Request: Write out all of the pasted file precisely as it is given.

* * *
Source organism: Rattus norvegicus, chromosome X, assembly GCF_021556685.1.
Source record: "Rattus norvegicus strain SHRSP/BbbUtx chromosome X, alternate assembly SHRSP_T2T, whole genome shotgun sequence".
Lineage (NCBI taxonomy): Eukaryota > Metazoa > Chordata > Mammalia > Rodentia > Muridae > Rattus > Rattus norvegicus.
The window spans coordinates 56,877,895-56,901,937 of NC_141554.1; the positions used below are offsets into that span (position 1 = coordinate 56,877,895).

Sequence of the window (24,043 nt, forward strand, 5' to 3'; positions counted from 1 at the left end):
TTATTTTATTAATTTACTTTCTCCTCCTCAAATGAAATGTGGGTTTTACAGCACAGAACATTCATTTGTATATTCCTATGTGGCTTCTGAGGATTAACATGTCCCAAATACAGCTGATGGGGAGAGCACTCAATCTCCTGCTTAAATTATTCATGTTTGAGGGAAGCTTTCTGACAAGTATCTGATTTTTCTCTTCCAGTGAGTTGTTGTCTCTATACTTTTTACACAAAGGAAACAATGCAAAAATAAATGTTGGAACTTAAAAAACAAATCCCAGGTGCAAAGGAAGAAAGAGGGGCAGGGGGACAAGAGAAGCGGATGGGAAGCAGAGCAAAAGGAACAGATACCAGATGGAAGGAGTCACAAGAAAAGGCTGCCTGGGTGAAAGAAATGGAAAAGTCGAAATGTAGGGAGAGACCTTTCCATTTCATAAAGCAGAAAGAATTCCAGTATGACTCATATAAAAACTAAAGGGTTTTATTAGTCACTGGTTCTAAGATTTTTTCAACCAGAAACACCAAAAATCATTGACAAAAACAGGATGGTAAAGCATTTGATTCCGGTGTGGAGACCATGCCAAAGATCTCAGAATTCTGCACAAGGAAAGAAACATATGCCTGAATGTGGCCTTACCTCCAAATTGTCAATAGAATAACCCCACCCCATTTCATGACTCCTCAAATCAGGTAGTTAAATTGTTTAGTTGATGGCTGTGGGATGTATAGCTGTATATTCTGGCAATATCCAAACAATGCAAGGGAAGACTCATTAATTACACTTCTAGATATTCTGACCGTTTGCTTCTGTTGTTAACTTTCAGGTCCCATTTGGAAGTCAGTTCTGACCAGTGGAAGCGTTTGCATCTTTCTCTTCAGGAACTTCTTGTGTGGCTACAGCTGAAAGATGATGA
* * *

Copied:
Source organism: Rattus norvegicus, chromosome X, assembly GCF_021556685.1.
Source record: "Rattus norvegicus strain SHRSP/BbbUtx chromosome X, alternate assembly SHRSP_T2T, whole genome shotgun sequence".
Lineage (NCBI taxonomy): Eukaryota > Metazoa > Chordata > Mammalia > Rodentia > Muridae > Rattus > Rattus norvegicus.
The window spans coordinates 56,877,895-56,901,937 of NC_141554.1; the positions used below are offsets into that span (position 1 = coordinate 56,877,895).

Sequence of the window (24,043 nt, forward strand, 5' to 3'; positions counted from 1 at the left end):
TTATTTTATTAATTTACTTTCTCCTCCTCAAATGAAATGTGGGTTTTACAGCACAGAACATTCATTTGTATATTCCTATGTGGCTTCTGAGGATTAACATGTCCCAAATACAGCTGATGGGGAGAGCACTCAATCTCCTGCTTAAATTATTCATGTTTGAGGGAAGCTTTCTGACAAGTATCTGATTTTTCTCTTCCAGTGAGTTGTTGTCTCTATACTTTTTACACAAAGGAAACAATGCAAAAATAAATGTTGGAACTTAAAAAACAAATCCCAGGTGCAAAGGAAGAAAGAGGGGCAGGGGGACAAGAGAAGCGGATGGGAAGCAGAGCAAAAGGAACAGATACCAGATGGAAGGAGTCACAAGAAAAGGCTGCCTGGGTGAAAGAAATGGAAAAGTCGAAATGTAGGGAGAGACCTTTCCATTTCATAAAGCAGAAAGAATTCCAGTATGACTCATATAAAAACTAAAGGGTTTTATTAGTCACTGGTTCTAAGATTTTTTCAACCAGAAACACCAAAAATCATTGACAAAAACAGGATGGTAAAGCATTTGATTCCGGTGTGGAGACCATGCCAAAGATCTCAGAATTCTGCACAAGGAAAGAAACATATGCCTGAATGTGGCCTTACCTCCAAATTGTCAATAGAATAACCCCACCCCATTTCATGACTCCTCAAATCAGGTAGTTAAATTGTTTAGTTGATGGCTGTGGGATGTATAGCTGTATATTCTGGCAATATCCAAACAATGCAAGGGAAGACTCATTAATTACACTTCTAGATATTCTGACCGTTTGCTTCTGTTGTTAACTTTCAGGTCCCATTTGGAAGTCAGTTCTGACCAGTGGAAGCGTTTGCATCTTTCTCTTCAGGAACTTCTTGTGTGGCTACAGCTGAAAGATGATGA